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, 6 (12), e29773

Diseases and Causes of Death in European Bats: Dynamics in Disease Susceptibility and Infection Rates

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Diseases and Causes of Death in European Bats: Dynamics in Disease Susceptibility and Infection Rates

Kristin Mühldorfer et al. PLoS One.

Abstract

Background: Bats receive increasing attention in infectious disease studies, because of their well recognized status as reservoir species for various infectious agents. This is even more important, as bats with their capability of long distance dispersal and complex social structures are unique in the way microbes could be spread by these mammalian species. Nevertheless, infection studies in bats are predominantly limited to the identification of specific pathogens presenting a potential health threat to humans. But the impact of infectious agents on the individual host and their importance on bat mortality is largely unknown and has been neglected in most studies published to date.

Methodology/principal findings: Between 2002 and 2009, 486 deceased bats of 19 European species (family Vespertilionidae) were collected in different geographic regions in Germany. Most animals represented individual cases that have been incidentally found close to roosting sites or near human habitation in urban and urban-like environments. The bat carcasses were subjected to a post-mortem examination and investigated histo-pathologically, bacteriologically and virologically. Trauma and disease represented the most important causes of death in these bats. Comparative analysis of pathological findings and microbiological results show that microbial agents indeed have an impact on bats succumbing to infectious diseases, with fatal bacterial, viral and parasitic infections found in at least 12% of the bats investigated.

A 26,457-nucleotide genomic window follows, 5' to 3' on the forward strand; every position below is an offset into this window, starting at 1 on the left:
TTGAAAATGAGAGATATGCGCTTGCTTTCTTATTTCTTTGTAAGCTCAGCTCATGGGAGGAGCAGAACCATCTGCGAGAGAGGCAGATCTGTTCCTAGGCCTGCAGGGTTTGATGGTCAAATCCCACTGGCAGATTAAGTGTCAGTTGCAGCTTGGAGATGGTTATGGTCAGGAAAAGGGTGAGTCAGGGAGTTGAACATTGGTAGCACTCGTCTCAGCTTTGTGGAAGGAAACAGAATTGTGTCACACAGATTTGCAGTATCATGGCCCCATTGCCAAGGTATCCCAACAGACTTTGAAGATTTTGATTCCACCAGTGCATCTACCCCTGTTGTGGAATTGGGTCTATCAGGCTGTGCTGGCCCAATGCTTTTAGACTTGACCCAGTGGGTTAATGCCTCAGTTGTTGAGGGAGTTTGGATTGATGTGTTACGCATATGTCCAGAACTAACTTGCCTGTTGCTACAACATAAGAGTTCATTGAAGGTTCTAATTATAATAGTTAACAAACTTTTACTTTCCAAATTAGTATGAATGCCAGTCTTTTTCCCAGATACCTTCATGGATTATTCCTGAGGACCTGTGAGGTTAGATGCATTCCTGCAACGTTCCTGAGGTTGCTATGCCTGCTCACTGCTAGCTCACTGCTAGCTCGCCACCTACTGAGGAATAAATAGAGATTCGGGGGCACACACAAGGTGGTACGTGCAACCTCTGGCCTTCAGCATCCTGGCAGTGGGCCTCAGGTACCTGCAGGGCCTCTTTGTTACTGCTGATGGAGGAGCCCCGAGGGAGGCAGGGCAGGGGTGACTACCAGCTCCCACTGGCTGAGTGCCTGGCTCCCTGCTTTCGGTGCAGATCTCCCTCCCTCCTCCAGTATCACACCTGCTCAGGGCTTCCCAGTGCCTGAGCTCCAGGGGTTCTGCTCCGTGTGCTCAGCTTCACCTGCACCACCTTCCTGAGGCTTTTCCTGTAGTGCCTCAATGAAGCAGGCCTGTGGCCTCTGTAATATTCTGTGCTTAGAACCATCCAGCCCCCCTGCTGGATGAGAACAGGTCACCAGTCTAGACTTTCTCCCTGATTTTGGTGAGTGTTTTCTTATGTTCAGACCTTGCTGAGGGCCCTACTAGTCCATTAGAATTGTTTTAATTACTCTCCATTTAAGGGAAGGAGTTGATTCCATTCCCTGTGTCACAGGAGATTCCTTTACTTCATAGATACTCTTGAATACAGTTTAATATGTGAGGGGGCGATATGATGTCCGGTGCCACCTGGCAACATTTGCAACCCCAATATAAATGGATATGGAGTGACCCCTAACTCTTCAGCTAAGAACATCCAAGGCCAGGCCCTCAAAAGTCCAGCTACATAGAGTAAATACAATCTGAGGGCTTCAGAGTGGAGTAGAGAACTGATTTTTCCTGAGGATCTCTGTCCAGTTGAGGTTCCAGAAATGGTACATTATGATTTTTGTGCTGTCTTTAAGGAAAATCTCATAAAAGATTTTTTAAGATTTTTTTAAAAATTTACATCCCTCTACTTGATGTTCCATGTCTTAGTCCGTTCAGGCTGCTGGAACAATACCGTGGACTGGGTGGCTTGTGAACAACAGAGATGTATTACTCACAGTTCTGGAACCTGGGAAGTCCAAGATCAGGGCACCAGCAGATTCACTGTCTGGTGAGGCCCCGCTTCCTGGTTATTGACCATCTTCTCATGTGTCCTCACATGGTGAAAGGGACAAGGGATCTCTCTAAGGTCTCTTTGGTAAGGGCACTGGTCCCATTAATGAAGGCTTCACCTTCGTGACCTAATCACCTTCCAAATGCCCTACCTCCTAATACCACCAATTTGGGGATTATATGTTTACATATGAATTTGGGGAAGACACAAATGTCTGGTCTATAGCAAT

Conclusions/significance: Our data demonstrate the importance of diseases and infectious agents as cause of death in European bat species. The clear seasonal and individual variations in disease prevalence and infection rates indicate that maternity colonies are more susceptible to infectious agents, underlining the possible important role of host physiology, immunity and roosting behavior as risk factors for infection of bats.

Conflict of interest statement

Competing Interests: The authors have declared that no competing interests exist.

Figures

Figure 1
Figure 1. Details on bats from Germany.
(A) Bat species distribution among the study sample (n = 486). (B) Male-to-female ratio (bat species >10 individuals). Footnotes: 1) Chi-square test, χ2 = 11.1, df = 1, p = 0.0009, 2) χ2 = 8.8, df = 1, p = 0.003, 3) χ2 = 4.0, df = 1, p = 0.05, 4) χ2 = 3.5, df = 1, p = 0.06. Abbreviations: Ppip, Pipistrellus pipistrellus; Pnath, Pipistrellus nathusii; Nnoc, Nyctalus noctula; Mmyst, Myotis mystacinus; Mdaub, Myotis daubentonii; Mnatt, Myotis nattereri; Eser, Eptesicus serotinus; Enils, Eptesicus nilssonii; Paur, Plecotus auritus; Vmur, Vespertilio murinus. (C) Age-sex distribution among the study sample (n = 486).
Figure 2
Figure 2. Age-dependent differences and seasonal variations among the general causes of mortality, disease and trauma.
(A) Age-specific prevalence. (B) Seasonal distribution of trauma- and disease-related mortality cases.
Figure 3
Figure 3. Species-specific parasite infection rates.
(A) Ecto- and (B) endoparasite prevalence in different European vespertilionid bat species. Error bars represent 95% binomial confidence intervals. Abbreviations: Nnoc, Nyctalus noctula; Mdaub, Myotis daubentonii; Vmur, Vespertilio murinus; Enils, Eptesicus nilssonii; Ppip, Pipistrellus pipistrellus; Eser, Eptesicus serotinus; Paur, Plecotus auritus; Pnath, Pipistrellus nathusii; Mnatt, Myotis nattereri; Mmyst, Myotis mystacinus.

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